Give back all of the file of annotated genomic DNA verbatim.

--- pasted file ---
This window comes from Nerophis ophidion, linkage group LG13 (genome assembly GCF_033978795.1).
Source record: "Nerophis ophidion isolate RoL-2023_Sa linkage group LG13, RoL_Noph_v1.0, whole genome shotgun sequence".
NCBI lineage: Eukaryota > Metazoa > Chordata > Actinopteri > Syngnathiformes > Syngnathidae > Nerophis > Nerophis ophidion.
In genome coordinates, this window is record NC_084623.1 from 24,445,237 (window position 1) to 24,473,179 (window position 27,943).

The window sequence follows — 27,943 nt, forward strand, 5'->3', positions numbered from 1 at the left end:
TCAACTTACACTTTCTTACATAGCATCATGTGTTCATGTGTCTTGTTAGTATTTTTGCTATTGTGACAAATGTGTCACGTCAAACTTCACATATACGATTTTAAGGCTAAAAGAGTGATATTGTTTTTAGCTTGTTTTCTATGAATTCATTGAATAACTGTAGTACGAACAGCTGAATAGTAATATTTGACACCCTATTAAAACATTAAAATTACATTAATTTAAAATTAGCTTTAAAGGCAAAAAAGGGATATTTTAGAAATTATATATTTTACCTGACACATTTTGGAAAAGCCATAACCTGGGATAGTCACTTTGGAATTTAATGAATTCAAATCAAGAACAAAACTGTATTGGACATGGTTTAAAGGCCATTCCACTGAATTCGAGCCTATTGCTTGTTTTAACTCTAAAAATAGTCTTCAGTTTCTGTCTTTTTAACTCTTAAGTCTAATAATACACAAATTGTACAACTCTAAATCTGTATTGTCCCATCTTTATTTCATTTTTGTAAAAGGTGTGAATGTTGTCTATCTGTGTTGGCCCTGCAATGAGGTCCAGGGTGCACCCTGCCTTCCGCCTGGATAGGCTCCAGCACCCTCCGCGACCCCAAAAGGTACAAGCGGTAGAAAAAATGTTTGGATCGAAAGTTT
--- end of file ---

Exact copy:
This window comes from Nerophis ophidion, linkage group LG13 (genome assembly GCF_033978795.1).
Source record: "Nerophis ophidion isolate RoL-2023_Sa linkage group LG13, RoL_Noph_v1.0, whole genome shotgun sequence".
NCBI lineage: Eukaryota > Metazoa > Chordata > Actinopteri > Syngnathiformes > Syngnathidae > Nerophis > Nerophis ophidion.
In genome coordinates, this window is record NC_084623.1 from 24,445,237 (window position 1) to 24,473,179 (window position 27,943).

The window sequence follows — 27,943 nt, forward strand, 5'->3', positions numbered from 1 at the left end:
TCAACTTACACTTTCTTACATAGCATCATGTGTTCATGTGTCTTGTTAGTATTTTTGCTATTGTGACAAATGTGTCACGTCAAACTTCACATATACGATTTTAAGGCTAAAAGAGTGATATTGTTTTTAGCTTGTTTTCTATGAATTCATTGAATAACTGTAGTACGAACAGCTGAATAGTAATATTTGACACCCTATTAAAACATTAAAATTACATTAATTTAAAATTAGCTTTAAAGGCAAAAAAGGGATATTTTAGAAATTATATATTTTACCTGACACATTTTGGAAAAGCCATAACCTGGGATAGTCACTTTGGAATTTAATGAATTCAAATCAAGAACAAAACTGTATTGGACATGGTTTAAAGGCCATTCCACTGAATTCGAGCCTATTGCTTGTTTTAACTCTAAAAATAGTCTTCAGTTTCTGTCTTTTTAACTCTTAAGTCTAATAATACACAAATTGTACAACTCTAAATCTGTATTGTCCCATCTTTATTTCATTTTTGTAAAAGGTGTGAATGTTGTCTATCTGTGTTGGCCCTGCAATGAGGTCCAGGGTGCACCCTGCCTTCCGCCTGGATAGGCTCCAGCACCCTCCGCGACCCCAAAAGGTACAAGCGGTAGAAAAAATGTTTGGATCGAAAGTTT